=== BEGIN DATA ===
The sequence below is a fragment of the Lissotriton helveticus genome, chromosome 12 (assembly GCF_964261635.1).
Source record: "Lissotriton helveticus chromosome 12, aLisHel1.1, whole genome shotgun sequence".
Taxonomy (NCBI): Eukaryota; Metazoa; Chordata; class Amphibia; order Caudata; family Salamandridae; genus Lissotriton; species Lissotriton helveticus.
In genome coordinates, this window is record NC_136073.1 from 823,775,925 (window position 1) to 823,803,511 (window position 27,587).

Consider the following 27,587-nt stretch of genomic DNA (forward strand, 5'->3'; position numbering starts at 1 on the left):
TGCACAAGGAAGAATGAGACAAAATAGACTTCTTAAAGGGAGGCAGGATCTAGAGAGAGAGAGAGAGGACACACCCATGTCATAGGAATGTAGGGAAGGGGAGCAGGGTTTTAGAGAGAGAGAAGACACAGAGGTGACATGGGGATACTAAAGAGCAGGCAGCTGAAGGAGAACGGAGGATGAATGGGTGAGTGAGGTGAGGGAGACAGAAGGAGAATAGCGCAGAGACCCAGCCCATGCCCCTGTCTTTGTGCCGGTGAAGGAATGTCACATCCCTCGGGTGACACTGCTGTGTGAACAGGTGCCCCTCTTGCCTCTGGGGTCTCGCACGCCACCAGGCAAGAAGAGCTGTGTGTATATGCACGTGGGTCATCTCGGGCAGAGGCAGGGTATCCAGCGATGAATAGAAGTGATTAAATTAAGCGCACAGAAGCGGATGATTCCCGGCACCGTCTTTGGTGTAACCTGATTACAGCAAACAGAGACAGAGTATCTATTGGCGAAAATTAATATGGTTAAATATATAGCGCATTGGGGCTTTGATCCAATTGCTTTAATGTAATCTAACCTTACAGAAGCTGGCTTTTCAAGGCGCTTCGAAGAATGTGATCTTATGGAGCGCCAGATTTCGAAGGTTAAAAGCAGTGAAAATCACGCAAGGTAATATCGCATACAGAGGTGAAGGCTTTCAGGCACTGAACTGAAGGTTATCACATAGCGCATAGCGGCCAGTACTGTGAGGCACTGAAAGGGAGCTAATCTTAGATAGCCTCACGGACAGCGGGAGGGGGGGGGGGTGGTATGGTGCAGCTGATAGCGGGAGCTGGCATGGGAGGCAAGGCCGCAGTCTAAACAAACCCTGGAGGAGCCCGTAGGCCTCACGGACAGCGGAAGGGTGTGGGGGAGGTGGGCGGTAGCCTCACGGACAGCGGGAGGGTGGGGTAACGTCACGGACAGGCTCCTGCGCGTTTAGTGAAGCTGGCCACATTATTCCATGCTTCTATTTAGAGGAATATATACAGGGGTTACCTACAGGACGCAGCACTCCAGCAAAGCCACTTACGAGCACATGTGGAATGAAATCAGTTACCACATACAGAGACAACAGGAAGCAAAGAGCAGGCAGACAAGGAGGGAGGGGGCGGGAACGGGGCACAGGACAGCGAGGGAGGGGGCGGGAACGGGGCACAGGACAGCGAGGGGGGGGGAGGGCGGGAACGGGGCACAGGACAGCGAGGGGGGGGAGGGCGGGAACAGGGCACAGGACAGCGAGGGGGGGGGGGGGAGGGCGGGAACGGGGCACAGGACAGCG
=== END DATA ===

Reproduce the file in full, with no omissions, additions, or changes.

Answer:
The sequence below is a fragment of the Lissotriton helveticus genome, chromosome 12 (assembly GCF_964261635.1).
Source record: "Lissotriton helveticus chromosome 12, aLisHel1.1, whole genome shotgun sequence".
Taxonomy (NCBI): Eukaryota; Metazoa; Chordata; class Amphibia; order Caudata; family Salamandridae; genus Lissotriton; species Lissotriton helveticus.
In genome coordinates, this window is record NC_136073.1 from 823,775,925 (window position 1) to 823,803,511 (window position 27,587).

Consider the following 27,587-nt stretch of genomic DNA (forward strand, 5'->3'; position numbering starts at 1 on the left):
TGCACAAGGAAGAATGAGACAAAATAGACTTCTTAAAGGGAGGCAGGATCTAGAGAGAGAGAGAGAGGACACACCCATGTCATAGGAATGTAGGGAAGGGGAGCAGGGTTTTAGAGAGAGAGAAGACACAGAGGTGACATGGGGATACTAAAGAGCAGGCAGCTGAAGGAGAACGGAGGATGAATGGGTGAGTGAGGTGAGGGAGACAGAAGGAGAATAGCGCAGAGACCCAGCCCATGCCCCTGTCTTTGTGCCGGTGAAGGAATGTCACATCCCTCGGGTGACACTGCTGTGTGAACAGGTGCCCCTCTTGCCTCTGGGGTCTCGCACGCCACCAGGCAAGAAGAGCTGTGTGTATATGCACGTGGGTCATCTCGGGCAGAGGCAGGGTATCCAGCGATGAATAGAAGTGATTAAATTAAGCGCACAGAAGCGGATGATTCCCGGCACCGTCTTTGGTGTAACCTGATTACAGCAAACAGAGACAGAGTATCTATTGGCGAAAATTAATATGGTTAAATATATAGCGCATTGGGGCTTTGATCCAATTGCTTTAATGTAATCTAACCTTACAGAAGCTGGCTTTTCAAGGCGCTTCGAAGAATGTGATCTTATGGAGCGCCAGATTTCGAAGGTTAAAAGCAGTGAAAATCACGCAAGGTAATATCGCATACAGAGGTGAAGGCTTTCAGGCACTGAACTGAAGGTTATCACATAGCGCATAGCGGCCAGTACTGTGAGGCACTGAAAGGGAGCTAATCTTAGATAGCCTCACGGACAGCGGGAGGGGGGGGGGGTGGTATGGTGCAGCTGATAGCGGGAGCTGGCATGGGAGGCAAGGCCGCAGTCTAAACAAACCCTGGAGGAGCCCGTAGGCCTCACGGACAGCGGAAGGGTGTGGGGGAGGTGGGCGGTAGCCTCACGGACAGCGGGAGGGTGGGGTAACGTCACGGACAGGCTCCTGCGCGTTTAGTGAAGCTGGCCACATTATTCCATGCTTCTATTTAGAGGAATATATACAGGGGTTACCTACAGGACGCAGCACTCCAGCAAAGCCACTTACGAGCACATGTGGAATGAAATCAGTTACCACATACAGAGACAACAGGAAGCAAAGAGCAGGCAGACAAGGAGGGAGGGGGCGGGAACGGGGCACAGGACAGCGAGGGAGGGGGCGGGAACGGGGCACAGGACAGCGAGGGGGGGGGAGGGCGGGAACGGGGCACAGGACAGCGAGGGGGGGGAGGGCGGGAACAGGGCACAGGACAGCGAGGGGGGGGGGGGGAGGGCGGGAACGGGGCACAGGACAGCG